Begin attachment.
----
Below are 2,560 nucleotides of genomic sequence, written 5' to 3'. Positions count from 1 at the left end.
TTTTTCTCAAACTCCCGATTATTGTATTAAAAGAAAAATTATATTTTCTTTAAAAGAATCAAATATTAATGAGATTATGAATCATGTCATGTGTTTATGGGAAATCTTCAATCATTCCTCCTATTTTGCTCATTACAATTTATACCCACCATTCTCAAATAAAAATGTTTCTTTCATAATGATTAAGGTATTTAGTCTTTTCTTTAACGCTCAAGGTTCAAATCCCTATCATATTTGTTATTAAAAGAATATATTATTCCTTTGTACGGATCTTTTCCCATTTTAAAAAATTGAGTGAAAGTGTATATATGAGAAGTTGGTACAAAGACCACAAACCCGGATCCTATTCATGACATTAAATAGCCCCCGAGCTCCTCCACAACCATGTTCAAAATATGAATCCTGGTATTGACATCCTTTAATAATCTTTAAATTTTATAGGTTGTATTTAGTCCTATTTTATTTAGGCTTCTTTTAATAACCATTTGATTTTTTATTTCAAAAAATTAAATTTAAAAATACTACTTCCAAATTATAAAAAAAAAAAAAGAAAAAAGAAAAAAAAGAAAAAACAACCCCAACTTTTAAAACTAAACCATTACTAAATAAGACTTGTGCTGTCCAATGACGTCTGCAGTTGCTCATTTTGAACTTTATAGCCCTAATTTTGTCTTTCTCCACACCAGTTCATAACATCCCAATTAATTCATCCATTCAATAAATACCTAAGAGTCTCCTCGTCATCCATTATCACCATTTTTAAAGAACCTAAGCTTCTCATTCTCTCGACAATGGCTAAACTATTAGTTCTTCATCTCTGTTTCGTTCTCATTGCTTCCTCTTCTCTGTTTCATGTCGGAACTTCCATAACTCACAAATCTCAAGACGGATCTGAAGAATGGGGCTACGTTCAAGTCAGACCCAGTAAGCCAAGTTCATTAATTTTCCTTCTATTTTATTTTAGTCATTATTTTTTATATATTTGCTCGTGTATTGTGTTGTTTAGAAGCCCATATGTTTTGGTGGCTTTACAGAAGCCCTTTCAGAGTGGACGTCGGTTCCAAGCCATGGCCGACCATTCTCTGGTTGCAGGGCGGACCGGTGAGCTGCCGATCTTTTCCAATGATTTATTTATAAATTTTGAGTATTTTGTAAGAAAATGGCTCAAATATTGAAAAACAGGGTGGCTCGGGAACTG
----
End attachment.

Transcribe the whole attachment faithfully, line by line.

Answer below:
Below are 2,560 nucleotides of genomic sequence, written 5' to 3'. Positions count from 1 at the left end.
TTTTTCTCAAACTCCCGATTATTGTATTAAAAGAAAAATTATATTTTCTTTAAAAGAATCAAATATTAATGAGATTATGAATCATGTCATGTGTTTATGGGAAATCTTCAATCATTCCTCCTATTTTGCTCATTACAATTTATACCCACCATTCTCAAATAAAAATGTTTCTTTCATAATGATTAAGGTATTTAGTCTTTTCTTTAACGCTCAAGGTTCAAATCCCTATCATATTTGTTATTAAAAGAATATATTATTCCTTTGTACGGATCTTTTCCCATTTTAAAAAATTGAGTGAAAGTGTATATATGAGAAGTTGGTACAAAGACCACAAACCCGGATCCTATTCATGACATTAAATAGCCCCCGAGCTCCTCCACAACCATGTTCAAAATATGAATCCTGGTATTGACATCCTTTAATAATCTTTAAATTTTATAGGTTGTATTTAGTCCTATTTTATTTAGGCTTCTTTTAATAACCATTTGATTTTTTATTTCAAAAAATTAAATTTAAAAATACTACTTCCAAATTATAAAAAAAAAAAAAGAAAAAAGAAAAAAAAGAAAAAACAACCCCAACTTTTAAAACTAAACCATTACTAAATAAGACTTGTGCTGTCCAATGACGTCTGCAGTTGCTCATTTTGAACTTTATAGCCCTAATTTTGTCTTTCTCCACACCAGTTCATAACATCCCAATTAATTCATCCATTCAATAAATACCTAAGAGTCTCCTCGTCATCCATTATCACCATTTTTAAAGAACCTAAGCTTCTCATTCTCTCGACAATGGCTAAACTATTAGTTCTTCATCTCTGTTTCGTTCTCATTGCTTCCTCTTCTCTGTTTCATGTCGGAACTTCCATAACTCACAAATCTCAAGACGGATCTGAAGAATGGGGCTACGTTCAAGTCAGACCCAGTAAGCCAAGTTCATTAATTTTCCTTCTATTTTATTTTAGTCATTATTTTTTATATATTTGCTCGTGTATTGTGTTGTTTAGAAGCCCATATGTTTTGGTGGCTTTACAGAAGCCCTTTCAGAGTGGACGTCGGTTCCAAGCCATGGCCGACCATTCTCTGGTTGCAGGGCGGACCGGTGAGCTGCCGATCTTTTCCAATGATTTATTTATAAATTTTGAGTATTTTGTAAGAAAATGGCTCAAATATTGAAAAACAGGGTGGCTCGGGAACTG